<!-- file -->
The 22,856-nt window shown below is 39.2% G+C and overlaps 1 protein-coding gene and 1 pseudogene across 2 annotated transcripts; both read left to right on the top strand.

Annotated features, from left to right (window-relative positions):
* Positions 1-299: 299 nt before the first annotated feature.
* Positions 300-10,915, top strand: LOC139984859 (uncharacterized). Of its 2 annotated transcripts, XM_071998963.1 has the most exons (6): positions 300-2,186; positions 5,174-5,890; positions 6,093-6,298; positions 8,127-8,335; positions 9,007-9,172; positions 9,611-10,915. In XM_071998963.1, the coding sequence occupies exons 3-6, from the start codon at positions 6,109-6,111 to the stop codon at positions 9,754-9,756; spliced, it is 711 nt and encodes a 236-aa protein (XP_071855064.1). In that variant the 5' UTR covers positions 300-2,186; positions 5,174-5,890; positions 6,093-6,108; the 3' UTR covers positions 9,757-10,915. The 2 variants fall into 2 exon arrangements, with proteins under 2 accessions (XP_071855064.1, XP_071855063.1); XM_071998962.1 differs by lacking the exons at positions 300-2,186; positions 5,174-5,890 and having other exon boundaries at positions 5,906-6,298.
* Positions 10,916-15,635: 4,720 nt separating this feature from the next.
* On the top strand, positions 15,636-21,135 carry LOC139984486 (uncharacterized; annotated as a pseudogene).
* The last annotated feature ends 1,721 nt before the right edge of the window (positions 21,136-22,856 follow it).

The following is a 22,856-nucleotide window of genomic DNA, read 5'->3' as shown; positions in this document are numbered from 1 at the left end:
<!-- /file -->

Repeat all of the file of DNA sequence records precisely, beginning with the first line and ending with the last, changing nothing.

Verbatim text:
The 22,856-nt window shown below is 39.2% G+C and overlaps 1 protein-coding gene and 1 pseudogene across 2 annotated transcripts; both read left to right on the top strand.

Annotated features, from left to right (window-relative positions):
* Positions 1-299: 299 nt before the first annotated feature.
* Positions 300-10,915, top strand: LOC139984859 (uncharacterized). Of its 2 annotated transcripts, XM_071998963.1 has the most exons (6): positions 300-2,186; positions 5,174-5,890; positions 6,093-6,298; positions 8,127-8,335; positions 9,007-9,172; positions 9,611-10,915. In XM_071998963.1, the coding sequence occupies exons 3-6, from the start codon at positions 6,109-6,111 to the stop codon at positions 9,754-9,756; spliced, it is 711 nt and encodes a 236-aa protein (XP_071855064.1). In that variant the 5' UTR covers positions 300-2,186; positions 5,174-5,890; positions 6,093-6,108; the 3' UTR covers positions 9,757-10,915. The 2 variants fall into 2 exon arrangements, with proteins under 2 accessions (XP_071855064.1, XP_071855063.1); XM_071998962.1 differs by lacking the exons at positions 300-2,186; positions 5,174-5,890 and having other exon boundaries at positions 5,906-6,298.
* Positions 10,916-15,635: 4,720 nt separating this feature from the next.
* On the top strand, positions 15,636-21,135 carry LOC139984486 (uncharacterized; annotated as a pseudogene).
* The last annotated feature ends 1,721 nt before the right edge of the window (positions 21,136-22,856 follow it).

The following is a 22,856-nucleotide window of genomic DNA, read 5'->3' as shown; positions in this document are numbered from 1 at the left end: